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Thread: 2 lines into 4 lines ? Can it be done?

  1. #1
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    2 lines into 4 lines ? Can it be done?

    Hi,

    I'm pretty new to kites, I have a Slingshot B Three, had it a long time now.

    It has 2 lines and a bar, I saw on the beach the other day someone using a 4 line kite with 2 handles and they launched it backwards with it upside down ... I never knew a kite could do this!

    I've been reading online and watching youtube clips about 4 line kites and the other kites that are out there which seems to be alot more than when I got my slingshot.

    Anyway... the grip on my bar is starting to come off so I was wondering, is it possible to turn a 2 line kite into a 4 line kite?

    Could I buy the handles and more line and then change the setup at the kite (bridal?) so that it is now a 4 line kite or are 4 line kites completely different?

    Or do I have to save and buy a new kite completely to get a 4 line kite ?

    Cheers!

  2. #2
    falling over alot parksy's Avatar
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    Everything is possible, but some things are not worth the headache. Buy another kite that is designed to fly on 4 lines, it will be money well spent and be much less hassle.

  3. #3
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    You probably could, but as parksy says it'd be more hassle than it's worth, you'd need to spend hours tuning it. Instead of spending 40 on handles and lines you might as well spend 60 or more on a proper four-liner.

    For the ultimate in four-line kites, you want a Revolution - tricky to fly, but a lot of fun when you get it right, they're a bit weird though!

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  4. #4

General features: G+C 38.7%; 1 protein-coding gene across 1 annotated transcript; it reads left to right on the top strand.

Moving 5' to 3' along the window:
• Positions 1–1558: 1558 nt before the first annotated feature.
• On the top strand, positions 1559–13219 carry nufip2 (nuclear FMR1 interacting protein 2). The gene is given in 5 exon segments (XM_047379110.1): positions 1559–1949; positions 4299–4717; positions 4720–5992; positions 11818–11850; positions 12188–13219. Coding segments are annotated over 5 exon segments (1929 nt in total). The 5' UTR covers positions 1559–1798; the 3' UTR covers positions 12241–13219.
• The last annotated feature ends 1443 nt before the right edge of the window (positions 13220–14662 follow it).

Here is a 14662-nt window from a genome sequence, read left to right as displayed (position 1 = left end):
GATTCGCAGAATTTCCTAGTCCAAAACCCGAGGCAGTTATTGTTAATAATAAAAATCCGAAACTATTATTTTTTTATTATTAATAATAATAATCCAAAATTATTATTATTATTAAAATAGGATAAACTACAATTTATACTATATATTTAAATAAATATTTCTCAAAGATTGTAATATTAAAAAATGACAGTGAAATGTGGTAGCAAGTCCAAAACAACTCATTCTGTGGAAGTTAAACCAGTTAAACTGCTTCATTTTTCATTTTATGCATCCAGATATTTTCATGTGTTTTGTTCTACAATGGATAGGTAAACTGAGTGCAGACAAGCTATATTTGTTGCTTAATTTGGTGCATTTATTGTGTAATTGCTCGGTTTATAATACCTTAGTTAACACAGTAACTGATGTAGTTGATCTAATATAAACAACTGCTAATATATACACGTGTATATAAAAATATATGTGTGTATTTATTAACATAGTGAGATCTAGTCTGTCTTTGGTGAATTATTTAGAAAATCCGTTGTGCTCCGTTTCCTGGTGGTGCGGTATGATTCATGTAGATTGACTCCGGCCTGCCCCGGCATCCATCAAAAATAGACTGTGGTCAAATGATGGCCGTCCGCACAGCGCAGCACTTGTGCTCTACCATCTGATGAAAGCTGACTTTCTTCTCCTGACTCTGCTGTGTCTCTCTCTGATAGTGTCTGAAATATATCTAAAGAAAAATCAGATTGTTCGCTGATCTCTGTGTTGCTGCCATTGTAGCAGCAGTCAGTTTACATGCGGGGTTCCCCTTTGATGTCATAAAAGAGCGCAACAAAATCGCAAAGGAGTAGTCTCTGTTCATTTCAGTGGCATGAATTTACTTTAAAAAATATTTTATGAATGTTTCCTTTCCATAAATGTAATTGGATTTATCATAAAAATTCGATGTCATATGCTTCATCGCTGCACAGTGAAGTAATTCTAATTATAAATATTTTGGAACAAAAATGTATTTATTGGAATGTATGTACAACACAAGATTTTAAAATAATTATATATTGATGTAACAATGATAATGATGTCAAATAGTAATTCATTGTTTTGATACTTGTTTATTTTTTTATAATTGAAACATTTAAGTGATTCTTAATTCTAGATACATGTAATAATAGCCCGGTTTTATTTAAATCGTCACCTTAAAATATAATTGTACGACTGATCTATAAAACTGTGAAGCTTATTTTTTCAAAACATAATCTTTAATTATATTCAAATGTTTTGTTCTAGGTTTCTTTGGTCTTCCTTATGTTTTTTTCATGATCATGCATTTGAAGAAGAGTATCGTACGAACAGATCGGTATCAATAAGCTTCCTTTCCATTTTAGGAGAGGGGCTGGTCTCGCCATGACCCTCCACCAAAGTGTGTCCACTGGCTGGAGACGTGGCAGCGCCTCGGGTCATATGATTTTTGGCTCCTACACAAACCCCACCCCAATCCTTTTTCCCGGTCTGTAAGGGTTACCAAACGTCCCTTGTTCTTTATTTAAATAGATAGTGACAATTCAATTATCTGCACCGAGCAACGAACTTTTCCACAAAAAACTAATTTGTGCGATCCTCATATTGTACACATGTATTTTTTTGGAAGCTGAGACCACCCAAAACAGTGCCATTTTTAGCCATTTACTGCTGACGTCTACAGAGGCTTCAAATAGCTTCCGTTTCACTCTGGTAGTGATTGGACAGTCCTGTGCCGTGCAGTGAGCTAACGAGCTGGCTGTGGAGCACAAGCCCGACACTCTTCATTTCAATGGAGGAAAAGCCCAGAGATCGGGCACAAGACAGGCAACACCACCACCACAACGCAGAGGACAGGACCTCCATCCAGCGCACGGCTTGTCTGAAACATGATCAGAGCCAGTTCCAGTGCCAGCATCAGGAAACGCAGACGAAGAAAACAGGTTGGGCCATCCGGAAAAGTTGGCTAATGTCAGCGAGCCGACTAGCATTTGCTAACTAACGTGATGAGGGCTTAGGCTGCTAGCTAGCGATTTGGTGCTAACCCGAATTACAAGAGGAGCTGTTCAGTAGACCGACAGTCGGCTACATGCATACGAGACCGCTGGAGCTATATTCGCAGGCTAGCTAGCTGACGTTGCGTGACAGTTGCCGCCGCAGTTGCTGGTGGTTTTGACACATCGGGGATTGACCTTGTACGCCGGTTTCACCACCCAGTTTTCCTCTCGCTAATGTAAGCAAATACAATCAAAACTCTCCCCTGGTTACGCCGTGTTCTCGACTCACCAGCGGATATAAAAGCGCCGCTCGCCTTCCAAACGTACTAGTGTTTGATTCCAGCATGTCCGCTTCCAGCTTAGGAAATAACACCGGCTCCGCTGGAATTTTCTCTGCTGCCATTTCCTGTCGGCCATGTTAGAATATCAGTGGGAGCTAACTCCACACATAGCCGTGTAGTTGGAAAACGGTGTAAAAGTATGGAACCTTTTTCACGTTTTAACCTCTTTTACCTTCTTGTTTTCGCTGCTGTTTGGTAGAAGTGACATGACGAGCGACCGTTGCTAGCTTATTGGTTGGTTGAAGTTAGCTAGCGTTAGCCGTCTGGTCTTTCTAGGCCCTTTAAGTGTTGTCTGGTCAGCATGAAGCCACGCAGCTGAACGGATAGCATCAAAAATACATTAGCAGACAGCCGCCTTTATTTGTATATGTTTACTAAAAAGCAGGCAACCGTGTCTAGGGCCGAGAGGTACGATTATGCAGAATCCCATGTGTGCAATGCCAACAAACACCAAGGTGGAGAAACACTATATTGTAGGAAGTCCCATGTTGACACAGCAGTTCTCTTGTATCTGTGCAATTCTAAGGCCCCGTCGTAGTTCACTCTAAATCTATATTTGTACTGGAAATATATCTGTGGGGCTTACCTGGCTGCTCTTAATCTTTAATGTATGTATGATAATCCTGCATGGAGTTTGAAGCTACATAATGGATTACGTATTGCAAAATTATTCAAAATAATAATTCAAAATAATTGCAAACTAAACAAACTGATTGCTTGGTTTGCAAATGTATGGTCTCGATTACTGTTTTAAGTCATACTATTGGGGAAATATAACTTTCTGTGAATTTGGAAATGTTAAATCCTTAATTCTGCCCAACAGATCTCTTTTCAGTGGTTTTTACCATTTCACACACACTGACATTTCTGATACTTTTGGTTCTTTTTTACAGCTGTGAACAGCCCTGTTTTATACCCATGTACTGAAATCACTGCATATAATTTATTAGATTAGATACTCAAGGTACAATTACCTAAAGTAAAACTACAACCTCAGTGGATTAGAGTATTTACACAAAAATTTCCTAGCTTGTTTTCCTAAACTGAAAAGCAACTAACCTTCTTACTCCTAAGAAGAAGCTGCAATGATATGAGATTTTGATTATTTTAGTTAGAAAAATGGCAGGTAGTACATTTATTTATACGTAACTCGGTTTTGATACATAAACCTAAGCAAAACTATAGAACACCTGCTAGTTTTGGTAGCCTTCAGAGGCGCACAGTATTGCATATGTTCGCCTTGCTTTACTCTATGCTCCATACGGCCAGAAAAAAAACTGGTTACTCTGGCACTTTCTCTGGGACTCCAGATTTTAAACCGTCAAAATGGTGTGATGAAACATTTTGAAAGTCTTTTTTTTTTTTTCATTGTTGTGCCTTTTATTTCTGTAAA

bat faskit festa's Avatar
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    Quote Originally Posted by The Geoff View Post
    You probably could, but as parksy says it'd be more hassle than it's worth, you'd need to spend hours tuning it. Instead of spending 40 on handles and lines you might as well spend 60 or more on a proper four-liner.

    For the ultimate in four-line kites, you want a Revolution - tricky to fly, but a lot of fun when you get it right, they're a bit weird though!


    man that look like trick photography !! mega flying but how the hell do they not get tangled ???
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  5. #5
    Registered Member captain caveman's Avatar
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    as above ..... its not worth the effort when u can pick summit half decent and 4 line for less than 100 nowa days
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  6. #6
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    Quote Originally Posted by festa View Post
    man that look like trick photography !! mega flying but how the hell do they not get tangled ???
    Careful choreography and some knot theory! It's like diabolo, there are certain sequences that will "undo" other sequences.
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  7. #7
    Registered Member Broady's Avatar
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    The revolution kites are my favorite type of kite to fly. Not the easiest thing to fly, but it doesn't take long to keep it in the air and have a fair amount of control over it.
    Takes a bit more practice to get as good as in the vid....
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  8. #8
    bat faskit festa's Avatar
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    Quote Originally Posted by The Geoff View Post